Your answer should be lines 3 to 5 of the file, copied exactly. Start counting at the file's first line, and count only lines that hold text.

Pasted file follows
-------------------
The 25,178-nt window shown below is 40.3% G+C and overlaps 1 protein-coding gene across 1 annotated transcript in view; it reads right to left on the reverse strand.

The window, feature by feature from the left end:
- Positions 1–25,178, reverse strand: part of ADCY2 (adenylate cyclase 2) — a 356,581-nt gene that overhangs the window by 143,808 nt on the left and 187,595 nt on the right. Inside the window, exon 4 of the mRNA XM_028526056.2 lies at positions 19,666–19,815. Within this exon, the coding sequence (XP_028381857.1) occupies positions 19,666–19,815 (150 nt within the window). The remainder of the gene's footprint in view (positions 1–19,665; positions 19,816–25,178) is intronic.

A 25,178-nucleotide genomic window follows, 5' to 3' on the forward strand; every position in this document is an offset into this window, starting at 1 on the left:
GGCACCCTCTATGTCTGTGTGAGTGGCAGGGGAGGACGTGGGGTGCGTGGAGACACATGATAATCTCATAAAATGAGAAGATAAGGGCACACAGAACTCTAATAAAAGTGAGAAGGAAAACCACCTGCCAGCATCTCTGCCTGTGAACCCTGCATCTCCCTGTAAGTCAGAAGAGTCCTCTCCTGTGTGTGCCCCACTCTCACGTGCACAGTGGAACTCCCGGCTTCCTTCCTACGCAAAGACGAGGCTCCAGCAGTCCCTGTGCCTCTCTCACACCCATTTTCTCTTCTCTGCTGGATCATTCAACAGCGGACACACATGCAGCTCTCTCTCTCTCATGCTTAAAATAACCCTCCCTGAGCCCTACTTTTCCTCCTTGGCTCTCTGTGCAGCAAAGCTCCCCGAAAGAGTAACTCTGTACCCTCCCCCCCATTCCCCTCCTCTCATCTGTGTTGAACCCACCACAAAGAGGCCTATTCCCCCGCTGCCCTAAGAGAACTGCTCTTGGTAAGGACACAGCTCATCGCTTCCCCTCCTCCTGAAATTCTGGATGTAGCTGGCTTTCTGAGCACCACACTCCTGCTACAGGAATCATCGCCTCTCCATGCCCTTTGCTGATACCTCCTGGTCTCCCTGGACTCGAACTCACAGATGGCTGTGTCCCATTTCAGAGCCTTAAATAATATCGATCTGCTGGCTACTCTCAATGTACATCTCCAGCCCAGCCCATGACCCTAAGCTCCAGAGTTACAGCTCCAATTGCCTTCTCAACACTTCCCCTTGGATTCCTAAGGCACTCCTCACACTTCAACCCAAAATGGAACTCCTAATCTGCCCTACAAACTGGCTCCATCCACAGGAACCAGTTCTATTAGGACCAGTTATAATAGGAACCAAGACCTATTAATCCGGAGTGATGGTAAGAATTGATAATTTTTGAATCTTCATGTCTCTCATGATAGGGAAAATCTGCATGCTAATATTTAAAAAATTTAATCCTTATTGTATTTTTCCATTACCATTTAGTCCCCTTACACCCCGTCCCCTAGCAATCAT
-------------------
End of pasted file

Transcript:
- Positions 1–25,178, reverse strand: part of ADCY2 (adenylate cyclase 2) — a 356,581-nt gene that overhangs the window by 143,808 nt on the left and 187,595 nt on the right. Inside the window, exon 4 of the mRNA XM_028526056.2 lies at positions 19,666–19,815. Within this exon, the coding sequence (XP_028381857.1) occupies positions 19,666–19,815 (150 nt within the window). The remainder of the gene's footprint in view (positions 1–19,665; positions 19,816–25,178) is intronic.

A 25,178-nucleotide genomic window follows, 5' to 3' on the forward strand; every position in this document is an offset into this window, starting at 1 on the left:
GGCACCCTCTATGTCTGTGTGAGTGGCAGGGGAGGACGTGGGGTGCGTGGAGACACATGATAATCTCATAAAATGAGAAGATAAGGGCACACAGAACTCTAATAAAAGTGAGAAGGAAAACCACCTGCCAGCATCTCTGCCTGTGAACCCTGCATCTCCCTGTAAGTCAGAAGAGTCCTCTCCTGTGTGTGCCCCACTCTCACGTGCACAGTGGAACTCCCGGCTTCCTTCCTACGCAAAGACGAGGCTCCAGCAGTCCCTGTGCCTCTCTCACACCCATTTTCTCTTCTCTGCTGGATCATTCAACAGCGGACACACATGCAGCTCTCTCTCTCTCATGCTTAAAATAACCCTCCCTGAGCCCTACTTTTCCTCCTTGGCTCTCTGTGCAGCAAAGCTCCCCGAAAGAGTAACTCTGTACCCTCCCCCCCATTCCCCTCCTCTCATCTGTGTTGAACCCACCACAAAGAGGCCTATTCCCCCGCTGCCCTAAGAGAACTGCTCTTGGTAAGGACACAGCTCATCGCTTCCCCTCCTCCTGAAATTCTGGATGTAGCTGGCTTTCTGAGCACCACACTCCTGCTACAGGAATCATCGCCTCTCCATGCCCTTTGCTGATACCTCCTGGTCTCCCTGGACTCGAACTCACAGATGGCTGTGTCCCATTTCAGAGCCTTAAATAATATCGATCTGCTGGCTACTCTCAATGTACATCTCCAGCCCAGCCCATGACCCTAAGCTCCAGAGTTACAGCTCCAATTGCCTTCTCAACACTTCCCCTTGGATTCCTAAGGCACTCCTCACACTTCAACCCAAAATGGAACTCCTAATCTGCCCTACAAACTGGCTCCATCCACAGGAACCAGTTCTATTAGGACCAGTTATAATAGGAACCAAGACCTATTAATCCGGAGTGATGGTAAGAATTGATAATTTTTGAATCTTCATGTCTCTCATGATAGGGAAAATCTGCATGCTAATATTTAAAAAATTTAATCCTTATTGTATTTTTCCATTACCATTTAGTCCCCTTACACCCCGTCCCCTAGCAATCAT